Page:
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UC Riverside's Yushan Yan Selected for Grant for Next-Generation Fuel Cell Resea


UC Riverside's Yushan Yan Selected for ARPA-E Grant for Next-Generation Fuel Cell Research

New technologies have potential to reduce costs, improve efficiency and make fuel cells economically viable

(November 24, 2009)

UC Riverside Professor of Chemical and Environmental Engineering Yushan Yan's proposal Enlarge

UC Riverside Professor of Chemical and Environmental Engineering Yushan Yan's proposal "Quanternary Phosphonium-based Hydroxide Exchange Membranes" is one of 37 selected for negotiations for the U.S. Department of Energy's newly formed Advanced Research Projects Agency-Energy (ARPA-E) awards for transformative energy research projects. Yan's proposed fuel cell technology can be used to replace international combustion engines for powering vehicles, resulting in much-reduced or zero emissions.

RIVERSIDE, Calif. (www.ucr.edu) – UC Riverside (UCR) Professor of Chemical and Environmental Engineering Yushan Yan's proposal "Quanternary Phosphonium-based Hydroxide Exchange Membranes" is one of 37 selected for negotiations for the U.S. Department of Energy's (DOE) newly formed Advanced Research Projects Agency-Energy (ARPA-E) awards for transformative energy research projects.

DOE Secretary Steven Chu announced the funding decisions, which were the result of reviewing more than 3,700 qualified concept papers that were submitted.

Yan’s proposed project focuses on the development of a new generation of high-performance hydroxide exchange membrane fuel cells (HEMFCs). In the letter informing him of the selection, the DOE cited Yan's application as "...among those of the highest scientific and technical merit, and is part of an ARPA-E portfolio of high impact projects that have great potential to revolutionize the U.S. energy sector."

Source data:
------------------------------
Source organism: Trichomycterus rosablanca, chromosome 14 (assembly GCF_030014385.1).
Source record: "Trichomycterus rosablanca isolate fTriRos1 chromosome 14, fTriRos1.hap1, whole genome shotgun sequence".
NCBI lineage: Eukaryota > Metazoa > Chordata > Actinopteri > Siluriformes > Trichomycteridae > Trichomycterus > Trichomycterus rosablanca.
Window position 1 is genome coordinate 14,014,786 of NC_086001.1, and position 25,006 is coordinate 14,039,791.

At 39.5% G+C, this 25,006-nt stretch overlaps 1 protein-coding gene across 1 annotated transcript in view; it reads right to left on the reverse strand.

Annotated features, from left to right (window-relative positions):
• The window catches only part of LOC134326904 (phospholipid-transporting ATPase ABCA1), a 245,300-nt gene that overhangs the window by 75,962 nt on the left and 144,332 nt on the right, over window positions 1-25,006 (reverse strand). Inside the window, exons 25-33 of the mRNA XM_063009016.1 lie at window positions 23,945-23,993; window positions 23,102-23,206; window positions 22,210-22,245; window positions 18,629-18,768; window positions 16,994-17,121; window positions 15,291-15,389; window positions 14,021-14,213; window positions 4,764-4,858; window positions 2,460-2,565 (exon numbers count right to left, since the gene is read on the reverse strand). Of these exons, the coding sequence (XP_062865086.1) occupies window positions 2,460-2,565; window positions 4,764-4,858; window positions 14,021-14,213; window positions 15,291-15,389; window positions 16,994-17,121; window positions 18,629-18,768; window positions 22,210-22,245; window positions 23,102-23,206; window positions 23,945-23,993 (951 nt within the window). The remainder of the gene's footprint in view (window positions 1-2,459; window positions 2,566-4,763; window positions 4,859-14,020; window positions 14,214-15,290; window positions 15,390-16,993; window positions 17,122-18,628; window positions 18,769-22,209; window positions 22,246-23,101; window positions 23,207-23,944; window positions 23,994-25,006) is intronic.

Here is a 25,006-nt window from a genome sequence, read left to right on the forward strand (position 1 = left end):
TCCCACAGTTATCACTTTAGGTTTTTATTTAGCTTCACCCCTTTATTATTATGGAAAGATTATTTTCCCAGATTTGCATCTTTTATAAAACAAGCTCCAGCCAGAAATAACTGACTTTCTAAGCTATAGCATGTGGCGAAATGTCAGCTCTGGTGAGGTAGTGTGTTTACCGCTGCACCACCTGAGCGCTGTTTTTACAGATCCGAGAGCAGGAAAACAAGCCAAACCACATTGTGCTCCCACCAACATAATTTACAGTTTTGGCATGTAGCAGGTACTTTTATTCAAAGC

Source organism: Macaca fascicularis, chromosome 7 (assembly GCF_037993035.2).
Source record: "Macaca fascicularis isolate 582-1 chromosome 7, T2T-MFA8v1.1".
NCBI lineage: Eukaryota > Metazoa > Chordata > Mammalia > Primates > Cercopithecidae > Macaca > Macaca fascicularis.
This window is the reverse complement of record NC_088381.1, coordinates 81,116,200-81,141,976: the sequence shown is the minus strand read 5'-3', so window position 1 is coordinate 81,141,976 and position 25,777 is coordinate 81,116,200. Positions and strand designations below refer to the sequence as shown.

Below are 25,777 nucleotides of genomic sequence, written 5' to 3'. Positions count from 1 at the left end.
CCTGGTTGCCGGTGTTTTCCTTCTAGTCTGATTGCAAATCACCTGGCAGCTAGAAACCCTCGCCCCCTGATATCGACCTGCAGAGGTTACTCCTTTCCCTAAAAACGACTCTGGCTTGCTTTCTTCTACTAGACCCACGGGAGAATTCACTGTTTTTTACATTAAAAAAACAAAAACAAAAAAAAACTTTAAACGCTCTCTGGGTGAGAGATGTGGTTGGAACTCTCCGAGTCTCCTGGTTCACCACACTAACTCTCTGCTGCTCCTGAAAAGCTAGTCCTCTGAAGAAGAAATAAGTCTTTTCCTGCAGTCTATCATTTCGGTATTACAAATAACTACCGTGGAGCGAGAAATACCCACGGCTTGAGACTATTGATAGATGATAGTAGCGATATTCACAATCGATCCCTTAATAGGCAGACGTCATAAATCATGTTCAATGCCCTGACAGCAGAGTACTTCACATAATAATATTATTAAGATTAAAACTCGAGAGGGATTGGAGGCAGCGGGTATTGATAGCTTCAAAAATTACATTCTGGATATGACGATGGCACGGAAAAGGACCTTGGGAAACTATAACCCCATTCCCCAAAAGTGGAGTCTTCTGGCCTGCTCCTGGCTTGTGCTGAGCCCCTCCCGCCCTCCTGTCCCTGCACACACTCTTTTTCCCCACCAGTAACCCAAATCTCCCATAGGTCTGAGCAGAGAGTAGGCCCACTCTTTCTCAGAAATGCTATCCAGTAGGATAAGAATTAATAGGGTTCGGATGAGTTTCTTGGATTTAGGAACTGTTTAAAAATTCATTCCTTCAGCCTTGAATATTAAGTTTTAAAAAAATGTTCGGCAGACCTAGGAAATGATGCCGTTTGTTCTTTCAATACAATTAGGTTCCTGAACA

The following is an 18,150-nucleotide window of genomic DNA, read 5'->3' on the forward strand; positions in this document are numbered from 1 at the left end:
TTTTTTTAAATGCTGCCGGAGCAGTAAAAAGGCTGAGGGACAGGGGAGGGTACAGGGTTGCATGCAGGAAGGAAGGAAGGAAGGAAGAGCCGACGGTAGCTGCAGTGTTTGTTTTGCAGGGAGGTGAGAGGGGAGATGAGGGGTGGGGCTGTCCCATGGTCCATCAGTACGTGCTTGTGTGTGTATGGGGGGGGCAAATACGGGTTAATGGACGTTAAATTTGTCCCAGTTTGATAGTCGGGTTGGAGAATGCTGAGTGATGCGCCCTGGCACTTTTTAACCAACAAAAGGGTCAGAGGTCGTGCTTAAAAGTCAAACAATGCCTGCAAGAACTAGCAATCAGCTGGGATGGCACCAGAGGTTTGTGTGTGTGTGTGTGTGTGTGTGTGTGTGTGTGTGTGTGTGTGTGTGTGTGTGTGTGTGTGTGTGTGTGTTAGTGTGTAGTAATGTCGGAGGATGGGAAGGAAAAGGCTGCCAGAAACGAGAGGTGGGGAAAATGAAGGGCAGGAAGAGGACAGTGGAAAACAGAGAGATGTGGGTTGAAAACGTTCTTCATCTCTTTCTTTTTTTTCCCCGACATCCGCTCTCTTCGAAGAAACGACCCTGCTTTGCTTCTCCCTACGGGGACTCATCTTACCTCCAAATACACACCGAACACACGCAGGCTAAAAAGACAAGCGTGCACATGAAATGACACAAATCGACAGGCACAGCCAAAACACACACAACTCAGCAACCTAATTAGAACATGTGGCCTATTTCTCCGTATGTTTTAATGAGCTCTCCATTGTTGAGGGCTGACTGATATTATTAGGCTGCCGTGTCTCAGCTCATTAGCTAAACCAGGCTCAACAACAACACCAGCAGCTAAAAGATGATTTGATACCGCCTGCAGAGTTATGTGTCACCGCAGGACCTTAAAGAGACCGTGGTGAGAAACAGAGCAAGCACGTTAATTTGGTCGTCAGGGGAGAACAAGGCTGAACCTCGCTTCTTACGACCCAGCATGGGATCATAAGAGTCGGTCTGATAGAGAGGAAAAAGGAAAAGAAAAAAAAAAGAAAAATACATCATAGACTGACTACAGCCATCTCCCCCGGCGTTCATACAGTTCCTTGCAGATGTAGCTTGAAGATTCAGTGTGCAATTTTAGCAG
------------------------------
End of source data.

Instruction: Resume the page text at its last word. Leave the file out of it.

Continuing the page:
By switching fuel cell electrochemical reactions from an acidic medium to a basic one and utilizing a highly conductive hydroxide exchange membrane (HEM), high-performance hydroxide exchange membrane fuel cells (HEMFCs) are innovative and radically different from the proton exchange membrane fuel cells (PEMFCs) that have been intensively researched and developed in the past two decades.

HEMFCs have ability to solve some of the most significant commercialization barriers of PEMFCs, including catalysts cost and durability, while at the same time achieving PEMFCs’ high power and energy density. Yan’s ARPA-E project will develop a series of technologies to produce commercially viable high-performance Quaternary Phosponium (QP)-based HEMs with high hydroxide conductivity, outstanding alkaline-stability and suitable dimension-stability.

The project will help the U.S. maintain its technological lead in developing and deploying advanced energy technologies. More specifically, the proposed fuel cell technology can be used to replace internal combustion engines for powering vehicles, resulting in much-reduced or zero emissions. The fuel cell technology and its reverse operation as an electrolyzer together can also be used for energy storage that is necessary for the efficient use of wind/solar-based electricity.

If successful, and assuming a reasonable market share, the technology will reduce gasoline consumption by 163 million barrels and eliminate 60 million metric tons of CO2 emissions every year.

Modeled after the Department of Defense’s Defense Advanced Research Projects Agency (DARPA), ARPA-E was established under the America Competes Act of 2007. Yan’s project is part of the first round of projects funded under ARPA-E, which is receiving a total of $400 million through the American Recovery and Reinvestment Act.

The University of California, Riverside (www.ucr.edu) is a doctoral research university, a living laboratory for groundbreaking exploration of issues critical to Inland Southern California, the state and communities around the world. Reflecting California's diverse culture, UCR's enrollment has exceeded 21,000 students. The campus opened a medical school in 2013 and has reached the heart of the Coachella Valley by way of the UCR Palm Desert Center. The campus has an annual statewide economic impact of more than $1 billion.

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